Liberland: Czech libertarian declares new nation on border of Serbia and Croatia.

Welcome to Liberland, the World’s Newest Self-Declared Nation

Welcome to Liberland, the World’s Newest Self-Declared Nation

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April 16 2015 11:48 AM

Can Freedom-Loving Czechs Build a New Nation on the Danube?

Liberpolis, the capital of Liberland.

By Marko Mrkonjic [CC BY 2.0 (], via Wikimedia Commons

Tired of high taxes, meddling bureaucrats, and the military-industrial complex? Forget voting for some watered-down sellout like Rand Paul and consider moving to the world’s newest (sort of) country, Liberland.

Joshua Keating Joshua Keating

Joshua Keating is a staff writer at Slate focusing on international affairs and author of the forthcoming book, Invisible Countries.

A Czech man named Vit Jedlicka proclaimed the new republic between Serbia and Croatia on the western bank of the Danube on Monday and has been doing the media rounds all week. With a land area of about 2.7 square miles, Liberland would be the world’s third-smallest country, after the Vatican City and Monaco. According to its website, it has a flag, a motto (“to live and let live”), and an official language (Czech, which seems ill-advised). Jedlicka is taking applications for citizenship, though you’ll have to apply by email because there’s no post office yet. Liberlanders must be people who:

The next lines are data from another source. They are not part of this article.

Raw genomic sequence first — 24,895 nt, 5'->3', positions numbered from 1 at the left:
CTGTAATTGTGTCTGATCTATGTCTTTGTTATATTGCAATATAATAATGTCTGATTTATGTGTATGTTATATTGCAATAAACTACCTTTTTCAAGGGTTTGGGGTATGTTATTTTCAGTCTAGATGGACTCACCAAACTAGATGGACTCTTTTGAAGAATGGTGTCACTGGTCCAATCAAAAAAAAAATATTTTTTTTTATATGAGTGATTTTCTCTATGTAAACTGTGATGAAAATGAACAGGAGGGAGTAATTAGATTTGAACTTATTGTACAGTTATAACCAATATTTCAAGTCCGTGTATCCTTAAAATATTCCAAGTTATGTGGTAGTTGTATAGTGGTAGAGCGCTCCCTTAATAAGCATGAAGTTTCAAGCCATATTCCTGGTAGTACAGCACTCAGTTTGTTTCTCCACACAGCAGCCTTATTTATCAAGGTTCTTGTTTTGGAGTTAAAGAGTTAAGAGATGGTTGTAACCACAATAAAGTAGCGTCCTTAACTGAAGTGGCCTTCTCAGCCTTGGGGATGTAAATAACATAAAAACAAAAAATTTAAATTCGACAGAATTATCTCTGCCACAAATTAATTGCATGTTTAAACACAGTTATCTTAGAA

• have respect for other people and respect the opinions of others, regardless of their race, ethnicity, orientation, or religion
  • have respect for private ownership which is untouchable
  • do not have communist, nazi or other extremist past
  • were not punished for past criminal offences

Still a member of the Czech Republic’s libertarian, euroskeptic Party of Free Citizens, Jedlicka says he is working on writing a constitution that “significantly limits the power of politicians so they could not interfere too much in the freedoms of the Liberland nation.”

Jedlicka says his country is on land that was previous terra nullius, unclaimed by either Serbia or Croatia—a quirk of an ongoing border dispute between the two former Yugoslav countries.

This is somewhat similar to Bir Tawal, the unclaimed patch of desert on the border between Egypt and Sudan that was briefly in the news last year when a Virginia man traveled there to plant a flag so he could declare his daughter “princess of North Sudan.”

While it’s not clear quite how serious Jedlicka is actually taking this, he at least seems to have a more ambitious long-term agenda for his new micronation. A better comparison might be Paddy Roy Bates, who ruled the self-declared Principality of Sealand on an abandoned naval artillery platform off the coast of England from 1967 until his death in 2012

Whether publicity stunt, impossible dream, or future libertarian utopia, best of luck to the brave citizens of Liberland.